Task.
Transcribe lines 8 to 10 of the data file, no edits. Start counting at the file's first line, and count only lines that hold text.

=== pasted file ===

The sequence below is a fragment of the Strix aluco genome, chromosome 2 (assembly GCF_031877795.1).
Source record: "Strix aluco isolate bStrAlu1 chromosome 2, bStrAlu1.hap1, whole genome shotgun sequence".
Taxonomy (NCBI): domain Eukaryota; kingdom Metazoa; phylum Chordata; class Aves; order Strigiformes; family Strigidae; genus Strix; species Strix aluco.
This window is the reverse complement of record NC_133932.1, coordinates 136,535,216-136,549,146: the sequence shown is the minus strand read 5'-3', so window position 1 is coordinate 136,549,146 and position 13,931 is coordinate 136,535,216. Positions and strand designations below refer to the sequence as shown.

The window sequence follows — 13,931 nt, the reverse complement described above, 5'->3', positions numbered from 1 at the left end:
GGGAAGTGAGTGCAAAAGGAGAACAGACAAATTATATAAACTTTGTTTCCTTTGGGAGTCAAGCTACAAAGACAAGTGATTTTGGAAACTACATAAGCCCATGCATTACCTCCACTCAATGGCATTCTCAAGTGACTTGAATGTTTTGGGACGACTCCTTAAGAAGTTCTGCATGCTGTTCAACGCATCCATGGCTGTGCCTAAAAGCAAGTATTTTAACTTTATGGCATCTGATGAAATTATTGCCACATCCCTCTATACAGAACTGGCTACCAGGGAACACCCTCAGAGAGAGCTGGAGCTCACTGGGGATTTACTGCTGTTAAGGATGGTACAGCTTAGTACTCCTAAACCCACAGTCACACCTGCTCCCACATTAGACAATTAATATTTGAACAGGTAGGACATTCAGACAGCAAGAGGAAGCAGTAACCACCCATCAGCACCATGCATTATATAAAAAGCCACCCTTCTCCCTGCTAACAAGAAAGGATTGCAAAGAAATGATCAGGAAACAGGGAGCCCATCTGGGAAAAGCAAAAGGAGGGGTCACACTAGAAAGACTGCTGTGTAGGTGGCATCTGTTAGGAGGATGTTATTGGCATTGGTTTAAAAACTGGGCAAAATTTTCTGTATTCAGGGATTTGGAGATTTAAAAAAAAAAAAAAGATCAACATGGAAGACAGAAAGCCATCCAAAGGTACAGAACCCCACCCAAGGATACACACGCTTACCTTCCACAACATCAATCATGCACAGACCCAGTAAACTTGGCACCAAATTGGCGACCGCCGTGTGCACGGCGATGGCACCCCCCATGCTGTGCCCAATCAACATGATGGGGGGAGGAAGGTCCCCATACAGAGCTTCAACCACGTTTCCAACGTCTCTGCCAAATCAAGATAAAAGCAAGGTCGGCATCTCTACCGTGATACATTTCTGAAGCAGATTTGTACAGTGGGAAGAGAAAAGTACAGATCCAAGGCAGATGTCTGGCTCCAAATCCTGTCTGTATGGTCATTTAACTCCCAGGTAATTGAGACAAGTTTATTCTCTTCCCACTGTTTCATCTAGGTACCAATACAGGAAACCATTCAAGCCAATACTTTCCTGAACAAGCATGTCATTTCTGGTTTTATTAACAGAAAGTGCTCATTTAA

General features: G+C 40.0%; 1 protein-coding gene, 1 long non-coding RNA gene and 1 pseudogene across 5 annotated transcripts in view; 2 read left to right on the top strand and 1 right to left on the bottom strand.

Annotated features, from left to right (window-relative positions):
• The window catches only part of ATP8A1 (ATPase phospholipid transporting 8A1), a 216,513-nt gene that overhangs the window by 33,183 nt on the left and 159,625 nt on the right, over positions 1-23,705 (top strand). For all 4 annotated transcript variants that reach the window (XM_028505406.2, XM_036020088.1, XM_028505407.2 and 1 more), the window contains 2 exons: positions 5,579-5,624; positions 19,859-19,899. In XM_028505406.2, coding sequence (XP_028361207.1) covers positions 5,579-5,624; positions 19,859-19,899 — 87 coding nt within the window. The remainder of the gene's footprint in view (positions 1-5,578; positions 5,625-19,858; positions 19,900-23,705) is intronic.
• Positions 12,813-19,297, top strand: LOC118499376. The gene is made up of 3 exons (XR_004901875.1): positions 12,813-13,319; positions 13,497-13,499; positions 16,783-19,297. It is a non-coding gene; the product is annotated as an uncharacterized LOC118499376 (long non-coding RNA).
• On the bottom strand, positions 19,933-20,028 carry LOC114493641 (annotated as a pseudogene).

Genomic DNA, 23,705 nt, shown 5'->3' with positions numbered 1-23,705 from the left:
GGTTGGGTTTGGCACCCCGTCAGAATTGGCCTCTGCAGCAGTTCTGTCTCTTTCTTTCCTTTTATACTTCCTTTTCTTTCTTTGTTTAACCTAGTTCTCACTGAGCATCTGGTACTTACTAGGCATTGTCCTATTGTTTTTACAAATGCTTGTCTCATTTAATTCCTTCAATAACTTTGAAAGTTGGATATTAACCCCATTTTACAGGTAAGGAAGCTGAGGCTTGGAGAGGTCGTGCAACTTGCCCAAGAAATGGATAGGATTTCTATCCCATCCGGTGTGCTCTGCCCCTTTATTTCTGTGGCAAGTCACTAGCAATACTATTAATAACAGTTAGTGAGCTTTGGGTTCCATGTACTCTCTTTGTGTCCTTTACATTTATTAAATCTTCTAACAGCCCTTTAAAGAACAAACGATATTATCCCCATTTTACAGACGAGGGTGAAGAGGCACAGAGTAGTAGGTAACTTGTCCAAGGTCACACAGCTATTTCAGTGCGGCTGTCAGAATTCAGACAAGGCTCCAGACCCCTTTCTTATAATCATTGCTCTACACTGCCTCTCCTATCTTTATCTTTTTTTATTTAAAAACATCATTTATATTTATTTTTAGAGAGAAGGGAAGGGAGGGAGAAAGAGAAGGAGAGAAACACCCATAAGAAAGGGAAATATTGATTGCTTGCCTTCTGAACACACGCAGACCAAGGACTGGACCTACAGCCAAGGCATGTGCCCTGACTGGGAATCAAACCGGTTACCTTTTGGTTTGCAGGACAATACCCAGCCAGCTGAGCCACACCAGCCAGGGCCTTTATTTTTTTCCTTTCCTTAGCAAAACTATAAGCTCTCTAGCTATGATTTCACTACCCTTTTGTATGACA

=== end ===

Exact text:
Annotated features, from left to right (window-relative positions):
• The window catches only part of ATP8A1 (ATPase phospholipid transporting 8A1), a 216,513-nt gene that overhangs the window by 33,183 nt on the left and 159,625 nt on the right, over positions 1-23,705 (top strand). For all 4 annotated transcript variants that reach the window (XM_028505406.2, XM_036020088.1, XM_028505407.2 and 1 more), the window contains 2 exons: positions 5,579-5,624; positions 19,859-19,899. In XM_028505406.2, coding sequence (XP_028361207.1) covers positions 5,579-5,624; positions 19,859-19,899 — 87 coding nt within the window. The remainder of the gene's footprint in view (positions 1-5,578; positions 5,625-19,858; positions 19,900-23,705) is intronic.
• Positions 12,813-19,297, top strand: LOC118499376. The gene is made up of 3 exons (XR_004901875.1): positions 12,813-13,319; positions 13,497-13,499; positions 16,783-19,297. It is a non-coding gene; the product is annotated as an uncharacterized LOC118499376 (long non-coding RNA).